Speaker Kevin McCarthy‘s attempts to muscle must-pass Pentagon policy legislation through the House has reached a familiar, tough test: a band of conservatives on the House Rules Committee.
Republican leaders are trying to clear the $886 billion bill through the House this week, no small feat as they navigate a five-seat majority and a group of GOP hardliners who have already threatened McCarthy’s speakership. Conservatives want a slew of amendments in the legislation on hot-button policy issues ranging from abortion and LGBTQ troops to artificial intelligence and racial identity.
If any of those changes is included, it risks turning off Democrats who GOP leaders will almost certainly need to pass the National Defense Authorization Act.
The House Rules Committee, with its three conservative wildcard Republicans, is determining in a marathon meeting Tuesday which of those controversial amendments will be debated on the floor. The panel is considering a record number of more than 1,500 amendments, guaranteeing an hourslong hearing that saw warning signs from the very beginning.
“Extreme measures that push domestic culture wars” could threaten the bill’s passage, said Massachusetts Rep. Jim McGovern, the top Democrat on the committee. “There could also be serious issues here depending on which amendments are made in order in the final bill.”
The legislation already made it through the House Armed Services Committee in a blowout 58-1 vote. But the panel sidestepped some of the most contentious issues, including Republican efforts to overturn a Pentagon policy that reimburses troops who travel to seek abortions. That panel also dodged proposals such as limiting medical care for transgender troops, rolling back climate change policies and gutting Pentagon diversity and inclusion programs.
Even if the number of potential amendments is limited, McCarthy’s problems aren’t over. If conservatives are dissatisfied with how many of their amendments GOP leaders allow on the floor, they could mutiny and tank a procedural vote before debate even begins on the bill — blocking it from consideration. But if conservatives are successful at adding their amendments to the bill, many Democrats will be less likely to support the final product.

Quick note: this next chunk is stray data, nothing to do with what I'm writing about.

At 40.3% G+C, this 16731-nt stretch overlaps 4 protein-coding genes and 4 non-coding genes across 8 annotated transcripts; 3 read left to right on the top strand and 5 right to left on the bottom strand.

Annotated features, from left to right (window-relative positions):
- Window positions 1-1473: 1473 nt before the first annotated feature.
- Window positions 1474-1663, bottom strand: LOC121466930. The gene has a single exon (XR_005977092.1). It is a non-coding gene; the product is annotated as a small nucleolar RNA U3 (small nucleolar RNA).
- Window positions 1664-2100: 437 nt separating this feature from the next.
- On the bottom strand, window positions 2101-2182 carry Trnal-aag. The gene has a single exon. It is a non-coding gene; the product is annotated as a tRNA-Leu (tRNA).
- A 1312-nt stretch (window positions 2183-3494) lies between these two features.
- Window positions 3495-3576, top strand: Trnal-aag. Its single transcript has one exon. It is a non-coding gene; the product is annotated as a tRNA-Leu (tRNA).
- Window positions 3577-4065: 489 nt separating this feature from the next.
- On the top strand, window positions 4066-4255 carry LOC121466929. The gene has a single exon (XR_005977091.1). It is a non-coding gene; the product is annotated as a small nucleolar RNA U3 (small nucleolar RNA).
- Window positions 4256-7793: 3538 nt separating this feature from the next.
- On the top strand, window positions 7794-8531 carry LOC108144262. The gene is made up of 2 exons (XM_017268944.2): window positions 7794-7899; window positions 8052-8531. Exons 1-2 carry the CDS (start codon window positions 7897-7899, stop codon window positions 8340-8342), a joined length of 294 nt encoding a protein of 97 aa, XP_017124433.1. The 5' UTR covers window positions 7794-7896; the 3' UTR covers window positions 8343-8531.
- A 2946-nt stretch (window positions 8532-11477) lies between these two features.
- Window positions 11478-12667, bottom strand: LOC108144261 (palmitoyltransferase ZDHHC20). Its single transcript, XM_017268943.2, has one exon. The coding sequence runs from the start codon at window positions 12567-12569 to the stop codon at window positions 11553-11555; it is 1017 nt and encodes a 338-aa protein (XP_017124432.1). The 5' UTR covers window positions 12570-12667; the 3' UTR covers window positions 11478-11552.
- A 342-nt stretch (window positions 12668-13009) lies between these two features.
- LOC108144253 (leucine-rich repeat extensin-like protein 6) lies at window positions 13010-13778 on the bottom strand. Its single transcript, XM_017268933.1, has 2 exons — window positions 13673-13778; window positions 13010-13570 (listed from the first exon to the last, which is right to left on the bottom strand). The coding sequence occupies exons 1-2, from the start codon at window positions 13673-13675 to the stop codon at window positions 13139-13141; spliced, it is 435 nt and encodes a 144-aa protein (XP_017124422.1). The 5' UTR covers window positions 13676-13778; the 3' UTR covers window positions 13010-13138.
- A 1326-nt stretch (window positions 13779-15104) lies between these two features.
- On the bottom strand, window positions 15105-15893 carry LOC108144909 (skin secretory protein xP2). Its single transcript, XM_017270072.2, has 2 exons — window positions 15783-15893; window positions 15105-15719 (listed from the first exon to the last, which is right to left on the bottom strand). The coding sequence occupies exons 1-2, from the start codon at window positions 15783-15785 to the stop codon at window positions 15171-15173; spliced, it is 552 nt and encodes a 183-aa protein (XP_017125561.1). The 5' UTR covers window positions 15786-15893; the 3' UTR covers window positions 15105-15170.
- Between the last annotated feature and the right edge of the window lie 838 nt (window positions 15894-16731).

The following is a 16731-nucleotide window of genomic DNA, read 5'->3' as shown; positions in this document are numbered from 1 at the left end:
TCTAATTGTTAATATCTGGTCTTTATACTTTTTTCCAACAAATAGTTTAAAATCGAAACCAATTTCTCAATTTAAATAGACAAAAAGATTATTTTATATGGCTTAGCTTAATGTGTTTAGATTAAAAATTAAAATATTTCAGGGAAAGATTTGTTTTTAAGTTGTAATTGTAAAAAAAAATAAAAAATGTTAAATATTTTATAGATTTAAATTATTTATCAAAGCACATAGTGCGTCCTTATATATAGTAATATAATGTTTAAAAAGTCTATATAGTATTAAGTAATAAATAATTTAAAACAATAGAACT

The Rules Committee hearing is providing the first glimpse into the fight. Rep. Chip Roy (R-Texas), one of the three conservatives McCarthy appointed to the Rules panel as a concession to the right during his fight for the gavel, is primed to oppose the annual defense policy bill — as he has many times before.
“Year after year, Republicans pass an NDAA that propagates the cultural rot at DOD while massive contractors get rich,” he said Monday night ahead of the markup. He said there are “glaring issues at DOD” that the bill would need to address to get his support.
Reps. Thomas Massie (R-Ky.) and Ralph Norman (R-S.C.) also have a history of voting against the NDAA. If the three conservatives vote against advancing the bill in committee, they could doom the legislation. However, the trio has more than two dozen amendments between them that they want to see debated on the floor. The fate of those amendments is likely to determine their support.
House Rules Chair Tom Cole (R-Okla.) said he’s aiming for a “collaborative process.”
“I hope and expect that a large number of amendments reflecting ideas from members on both sides of the aisle will receive full and fair consideration on the floor,” Cole said.
House Armed Services Chair Mike Rogers (R-Ala.) made his pitch during the panel hearing to the GOP conference’s right flank where a cohort of lawmakers is skeptical of the NDAA. He touted oversight of Biden-appointed leaders at the Pentagon, measures aimed at addressing cost overruns, evaluation of “national security failures” and elimination of “left wing, divisive” programs.
Rogers underscored that previous bills were bogged down by unrelated issues and urged the Rules panel to grant votes only on proposals that deal with national security.
“The bill before you today includes only provisions squarely within the jurisdiction of the Armed Services Committee,” Rogers said. “Whether that policy continues as this bill moves forward is up to y’all.”
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